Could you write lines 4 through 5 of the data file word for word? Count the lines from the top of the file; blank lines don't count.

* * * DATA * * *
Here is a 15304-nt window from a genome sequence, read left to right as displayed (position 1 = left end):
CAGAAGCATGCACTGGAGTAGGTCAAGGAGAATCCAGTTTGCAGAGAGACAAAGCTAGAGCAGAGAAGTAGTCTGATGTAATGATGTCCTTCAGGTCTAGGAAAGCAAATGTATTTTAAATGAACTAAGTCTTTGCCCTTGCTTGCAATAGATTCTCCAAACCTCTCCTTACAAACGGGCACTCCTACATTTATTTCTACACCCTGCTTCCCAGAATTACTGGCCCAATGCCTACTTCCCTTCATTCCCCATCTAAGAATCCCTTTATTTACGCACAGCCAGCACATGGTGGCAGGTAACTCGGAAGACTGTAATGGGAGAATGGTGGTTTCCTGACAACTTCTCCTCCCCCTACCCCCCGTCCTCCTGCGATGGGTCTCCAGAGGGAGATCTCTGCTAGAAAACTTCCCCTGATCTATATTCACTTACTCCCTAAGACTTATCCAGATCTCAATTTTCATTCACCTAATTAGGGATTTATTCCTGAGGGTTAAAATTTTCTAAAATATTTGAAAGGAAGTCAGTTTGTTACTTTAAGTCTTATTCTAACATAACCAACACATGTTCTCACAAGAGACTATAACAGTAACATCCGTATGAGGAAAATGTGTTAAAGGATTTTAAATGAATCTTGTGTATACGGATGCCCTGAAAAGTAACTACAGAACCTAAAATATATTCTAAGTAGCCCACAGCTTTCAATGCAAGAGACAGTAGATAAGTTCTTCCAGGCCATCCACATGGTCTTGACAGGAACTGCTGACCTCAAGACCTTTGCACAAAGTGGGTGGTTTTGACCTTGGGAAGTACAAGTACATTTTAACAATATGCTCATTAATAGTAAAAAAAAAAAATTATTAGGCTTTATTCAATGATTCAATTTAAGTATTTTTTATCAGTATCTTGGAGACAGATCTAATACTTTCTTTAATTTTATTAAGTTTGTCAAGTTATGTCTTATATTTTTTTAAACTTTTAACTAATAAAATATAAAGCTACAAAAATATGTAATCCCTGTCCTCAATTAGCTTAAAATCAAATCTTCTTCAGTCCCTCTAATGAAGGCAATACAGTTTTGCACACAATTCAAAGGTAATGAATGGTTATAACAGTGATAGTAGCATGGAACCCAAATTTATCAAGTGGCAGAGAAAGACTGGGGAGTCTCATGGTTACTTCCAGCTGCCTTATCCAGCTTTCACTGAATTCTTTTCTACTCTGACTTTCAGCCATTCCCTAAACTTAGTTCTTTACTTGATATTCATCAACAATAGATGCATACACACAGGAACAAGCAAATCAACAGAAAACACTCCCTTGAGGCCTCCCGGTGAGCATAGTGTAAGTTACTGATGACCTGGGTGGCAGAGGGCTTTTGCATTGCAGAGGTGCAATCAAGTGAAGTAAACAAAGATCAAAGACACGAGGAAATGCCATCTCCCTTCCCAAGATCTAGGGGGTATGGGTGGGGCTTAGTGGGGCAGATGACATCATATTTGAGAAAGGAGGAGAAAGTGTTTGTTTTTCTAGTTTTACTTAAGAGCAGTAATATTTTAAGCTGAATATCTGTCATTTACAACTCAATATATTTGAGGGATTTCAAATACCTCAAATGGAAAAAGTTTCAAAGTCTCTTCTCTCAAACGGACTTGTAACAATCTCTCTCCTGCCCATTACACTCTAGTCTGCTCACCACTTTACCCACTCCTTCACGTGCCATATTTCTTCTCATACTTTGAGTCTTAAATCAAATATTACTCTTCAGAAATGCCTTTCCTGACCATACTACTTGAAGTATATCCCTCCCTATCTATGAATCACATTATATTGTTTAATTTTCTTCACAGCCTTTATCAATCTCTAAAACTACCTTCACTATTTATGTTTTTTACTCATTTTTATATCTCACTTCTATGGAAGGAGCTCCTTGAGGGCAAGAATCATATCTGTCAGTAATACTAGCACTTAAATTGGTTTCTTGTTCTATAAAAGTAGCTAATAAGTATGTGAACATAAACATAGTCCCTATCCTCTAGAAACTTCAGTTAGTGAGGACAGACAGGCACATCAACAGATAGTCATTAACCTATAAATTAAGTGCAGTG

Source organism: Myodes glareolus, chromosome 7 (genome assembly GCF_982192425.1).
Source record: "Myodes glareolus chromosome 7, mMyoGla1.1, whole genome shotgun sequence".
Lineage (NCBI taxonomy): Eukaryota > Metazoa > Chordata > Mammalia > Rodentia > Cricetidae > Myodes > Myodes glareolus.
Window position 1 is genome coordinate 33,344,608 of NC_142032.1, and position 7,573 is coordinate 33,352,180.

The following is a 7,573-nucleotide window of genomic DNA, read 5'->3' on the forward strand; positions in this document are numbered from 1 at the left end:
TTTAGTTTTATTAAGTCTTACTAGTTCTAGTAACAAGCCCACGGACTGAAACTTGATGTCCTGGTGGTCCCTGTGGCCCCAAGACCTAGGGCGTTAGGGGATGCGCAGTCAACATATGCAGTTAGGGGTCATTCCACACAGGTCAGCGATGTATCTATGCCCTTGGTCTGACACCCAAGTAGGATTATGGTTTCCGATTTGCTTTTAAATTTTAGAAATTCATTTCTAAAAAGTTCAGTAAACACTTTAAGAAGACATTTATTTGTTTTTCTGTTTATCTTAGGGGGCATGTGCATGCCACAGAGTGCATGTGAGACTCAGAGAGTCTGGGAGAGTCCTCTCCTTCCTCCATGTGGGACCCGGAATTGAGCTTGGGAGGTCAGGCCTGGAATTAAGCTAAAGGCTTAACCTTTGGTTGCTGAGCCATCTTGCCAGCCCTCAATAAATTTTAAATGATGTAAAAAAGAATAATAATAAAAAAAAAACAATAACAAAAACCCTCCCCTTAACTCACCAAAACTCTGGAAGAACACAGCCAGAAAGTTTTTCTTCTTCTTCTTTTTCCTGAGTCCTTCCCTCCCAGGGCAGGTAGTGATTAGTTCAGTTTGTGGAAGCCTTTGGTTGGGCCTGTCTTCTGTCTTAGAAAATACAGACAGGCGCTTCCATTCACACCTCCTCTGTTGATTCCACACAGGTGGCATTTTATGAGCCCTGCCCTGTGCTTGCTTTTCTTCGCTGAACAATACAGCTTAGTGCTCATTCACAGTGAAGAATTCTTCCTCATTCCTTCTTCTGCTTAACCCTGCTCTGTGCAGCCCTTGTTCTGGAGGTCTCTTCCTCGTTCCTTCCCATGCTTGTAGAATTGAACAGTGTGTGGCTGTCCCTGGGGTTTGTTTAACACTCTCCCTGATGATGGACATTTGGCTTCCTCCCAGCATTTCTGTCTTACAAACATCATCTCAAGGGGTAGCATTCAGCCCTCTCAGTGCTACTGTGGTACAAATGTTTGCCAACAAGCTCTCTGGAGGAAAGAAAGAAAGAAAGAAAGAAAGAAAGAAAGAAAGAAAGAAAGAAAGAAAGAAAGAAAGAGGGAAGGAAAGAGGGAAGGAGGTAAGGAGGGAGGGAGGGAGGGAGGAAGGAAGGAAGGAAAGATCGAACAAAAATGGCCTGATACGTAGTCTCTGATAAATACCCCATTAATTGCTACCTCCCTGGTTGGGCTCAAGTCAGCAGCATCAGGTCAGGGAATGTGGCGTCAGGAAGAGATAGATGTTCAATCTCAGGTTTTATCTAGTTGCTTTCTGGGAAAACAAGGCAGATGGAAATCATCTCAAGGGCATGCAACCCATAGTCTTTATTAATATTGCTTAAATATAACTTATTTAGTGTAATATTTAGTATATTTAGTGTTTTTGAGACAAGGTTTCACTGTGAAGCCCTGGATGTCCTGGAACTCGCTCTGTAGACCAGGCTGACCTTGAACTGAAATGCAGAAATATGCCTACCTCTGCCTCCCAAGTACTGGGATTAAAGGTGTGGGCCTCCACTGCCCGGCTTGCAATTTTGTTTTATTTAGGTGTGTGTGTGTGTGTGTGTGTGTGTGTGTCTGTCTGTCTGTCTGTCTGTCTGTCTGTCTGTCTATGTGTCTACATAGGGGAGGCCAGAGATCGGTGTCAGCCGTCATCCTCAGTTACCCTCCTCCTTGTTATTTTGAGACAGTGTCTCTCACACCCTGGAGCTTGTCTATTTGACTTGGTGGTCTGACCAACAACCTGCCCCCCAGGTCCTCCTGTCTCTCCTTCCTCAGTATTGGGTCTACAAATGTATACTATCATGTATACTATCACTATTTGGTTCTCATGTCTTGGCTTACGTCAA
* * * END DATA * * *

Source record: "Myodes glareolus chromosome 7, mMyoGla1.1, whole genome shotgun sequence".
Lineage (NCBI taxonomy): Eukaryota > Metazoa > Chordata > Mammalia > Rodentia > Cricetidae > Myodes > Myodes glareolus.